Student Loan Provision Will Help Recruit Legal Aid Lawyers
FOR IMMEDIATE RELEASE
Washington, DC-The student loan repayment program included in the 2008 Higher Education Opportunity Act will significantly improve the ability of legal aid offices to recruit and retain high-quality lawyers, the president of the Legal Services Corporation said today.
"Legal aid lawyers are among the lowest-paid members of the legal profession, and the financial pressures that stem from student loan debt are often the primary reason they leave," Helaine M. Barnett, president of LSC, said. "Our experience with an LSC pilot program found that loan repayments make it more likely that talented young lawyers will apply for and accept jobs in our programs, and that participating attorneys will stay with their LSC programs. If we keep talented young lawyers, this helps ensure our clients receive the legal assistance they need."
Under the legislation signed by President Bush on Aug. 14, the Secretary of Education may offer student loan repayments of up to $6,000 a year to civil legal assistance attorneys who agree to a minimum three-year commitment to their work. Total loan repayments cannot exceed $40,000, according to the law. The loan repayment provision in the bill was championed by Sen. Tom Harkin of Iowa, who began his career as a legal aid attorney, and Rep. George Miller of California. Sens. Edward M. Kennedy of Massachusetts, Michael B. Enzi of Wyoming and Barbara A. Mikulski of Maryland were key proponents of the bill.
The legislation authorizes the student loan repayment program, which Barnett said she hopes will become a permanent replacement for the LSC pilot program, which enters its fourth year on Oct. 1. "I thank Senators Harkin and Mikulski and others for their great achievement in easing the burden of law school debt on the nation's young lawyers who are committed to bring equal access to justice to low-income Americans," Barnett said.
In a report provided the LSC Board of Directors at their Aug. 1 meeting, 77 percent of attorneys who received LSC loan repayment assistance said the pilot program was a pivotal factor in their decision to work for an LSC grantee.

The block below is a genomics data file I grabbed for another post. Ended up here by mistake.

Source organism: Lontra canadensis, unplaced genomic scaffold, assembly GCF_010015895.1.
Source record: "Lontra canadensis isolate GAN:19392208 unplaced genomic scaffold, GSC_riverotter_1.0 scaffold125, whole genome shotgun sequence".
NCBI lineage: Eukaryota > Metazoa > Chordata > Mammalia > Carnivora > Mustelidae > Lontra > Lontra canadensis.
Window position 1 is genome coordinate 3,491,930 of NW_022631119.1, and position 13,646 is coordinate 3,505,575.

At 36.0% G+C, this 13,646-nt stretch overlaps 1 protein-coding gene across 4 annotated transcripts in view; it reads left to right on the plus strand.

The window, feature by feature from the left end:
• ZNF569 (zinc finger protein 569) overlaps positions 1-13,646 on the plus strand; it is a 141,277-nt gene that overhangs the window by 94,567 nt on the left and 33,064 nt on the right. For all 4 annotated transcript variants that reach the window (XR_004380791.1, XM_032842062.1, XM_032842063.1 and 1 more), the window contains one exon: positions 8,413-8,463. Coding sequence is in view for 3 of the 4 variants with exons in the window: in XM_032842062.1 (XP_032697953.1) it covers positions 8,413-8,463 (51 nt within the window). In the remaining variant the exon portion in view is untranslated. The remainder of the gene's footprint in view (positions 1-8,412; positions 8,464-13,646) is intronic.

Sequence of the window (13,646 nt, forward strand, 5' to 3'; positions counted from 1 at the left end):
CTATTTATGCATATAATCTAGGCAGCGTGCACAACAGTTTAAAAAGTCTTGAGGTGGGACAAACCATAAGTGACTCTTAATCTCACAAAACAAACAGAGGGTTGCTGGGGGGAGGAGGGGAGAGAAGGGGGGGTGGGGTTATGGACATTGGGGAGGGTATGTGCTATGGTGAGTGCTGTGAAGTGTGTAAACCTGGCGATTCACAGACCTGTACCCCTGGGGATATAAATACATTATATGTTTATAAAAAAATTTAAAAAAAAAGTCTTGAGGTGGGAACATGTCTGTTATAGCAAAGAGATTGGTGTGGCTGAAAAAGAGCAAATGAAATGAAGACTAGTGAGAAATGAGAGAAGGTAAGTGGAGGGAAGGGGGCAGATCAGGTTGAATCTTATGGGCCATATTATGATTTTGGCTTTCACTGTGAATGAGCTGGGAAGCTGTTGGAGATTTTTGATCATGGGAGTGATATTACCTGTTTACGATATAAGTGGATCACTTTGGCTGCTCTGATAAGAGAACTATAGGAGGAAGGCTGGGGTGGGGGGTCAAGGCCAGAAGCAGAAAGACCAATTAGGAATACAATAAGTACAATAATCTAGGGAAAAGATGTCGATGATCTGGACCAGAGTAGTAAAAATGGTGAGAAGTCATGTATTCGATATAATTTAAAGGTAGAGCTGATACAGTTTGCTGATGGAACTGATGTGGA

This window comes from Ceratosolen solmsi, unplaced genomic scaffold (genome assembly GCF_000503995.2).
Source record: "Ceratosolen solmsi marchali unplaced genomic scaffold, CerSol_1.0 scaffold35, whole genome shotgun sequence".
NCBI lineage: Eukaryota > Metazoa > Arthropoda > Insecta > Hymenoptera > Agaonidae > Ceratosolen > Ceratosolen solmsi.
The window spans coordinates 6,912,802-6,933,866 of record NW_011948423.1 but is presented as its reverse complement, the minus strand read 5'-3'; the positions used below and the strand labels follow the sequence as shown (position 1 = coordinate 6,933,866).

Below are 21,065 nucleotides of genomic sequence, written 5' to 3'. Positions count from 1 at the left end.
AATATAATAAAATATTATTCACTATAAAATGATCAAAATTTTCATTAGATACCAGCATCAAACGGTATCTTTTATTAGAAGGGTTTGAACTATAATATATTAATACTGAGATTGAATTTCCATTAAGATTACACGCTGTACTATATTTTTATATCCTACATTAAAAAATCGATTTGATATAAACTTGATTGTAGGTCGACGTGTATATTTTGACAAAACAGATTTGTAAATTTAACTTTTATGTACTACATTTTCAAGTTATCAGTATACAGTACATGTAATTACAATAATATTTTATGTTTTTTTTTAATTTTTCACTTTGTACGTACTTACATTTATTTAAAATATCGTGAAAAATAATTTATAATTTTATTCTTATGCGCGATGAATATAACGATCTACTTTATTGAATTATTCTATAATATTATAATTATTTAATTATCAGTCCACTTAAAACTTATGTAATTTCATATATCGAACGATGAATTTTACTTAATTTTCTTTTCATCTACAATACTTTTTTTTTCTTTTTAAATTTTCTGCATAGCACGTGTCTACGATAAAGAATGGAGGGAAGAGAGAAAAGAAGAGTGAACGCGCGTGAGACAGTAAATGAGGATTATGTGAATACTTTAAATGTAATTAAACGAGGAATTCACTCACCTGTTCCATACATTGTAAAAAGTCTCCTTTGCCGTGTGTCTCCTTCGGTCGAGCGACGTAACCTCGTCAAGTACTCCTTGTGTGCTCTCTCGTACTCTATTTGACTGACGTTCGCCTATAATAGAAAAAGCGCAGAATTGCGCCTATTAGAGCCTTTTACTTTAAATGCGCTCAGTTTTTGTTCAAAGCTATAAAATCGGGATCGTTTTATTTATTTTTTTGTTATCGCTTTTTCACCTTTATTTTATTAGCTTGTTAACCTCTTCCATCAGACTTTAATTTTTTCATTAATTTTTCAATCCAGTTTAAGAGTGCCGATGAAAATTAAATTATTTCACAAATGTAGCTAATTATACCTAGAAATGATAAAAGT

That and other findings were drawn from an evaluation of the pilot's second year, from Oct. 1, 2006 through Sept. 30, 2007. Seventy attorneys participated in the loan repayment program during that period, and each received a forgivable loan of $5,000. Participants in the pilot must make a commitment to work at their LSC-funded program or repay the loan.
Eighty percent of LSC program executive directors who participated in the pilot said it significantly improved their ability to hire new staff, and 94 percent said the pilot significantly enhanced their ability to keep staff, according to the report.
The report on 24 LSC-funded programs that participated in the pilot found that attorneys receiving loan repayments left their programs at far lower rates than attorneys with similar levels of professional experience who were not receiving loan repayments. During 2006-2007, 18 percent of participating attorneys voluntarily left their programs, compared to 29 percent of their colleagues who were not participating in the pilot, the report showed.
In a survey conducted for the report, more than half of the attorneys in the pilot said they had a law school educational loan debt of more than $75,000 when they began working for their legal aid program. Nearly one-half said they expected to make loan repayments on their educational debt for more than 21 years.
Legal Services Corporation (LSC) is an independent nonprofit established by Congress in 1974 to provide financial support for civil legal aid to low-income Americans. The Corporation currently provides funding to 132 independent nonprofit legal aid programs in every state, the District of Columbia, and U.S. territories.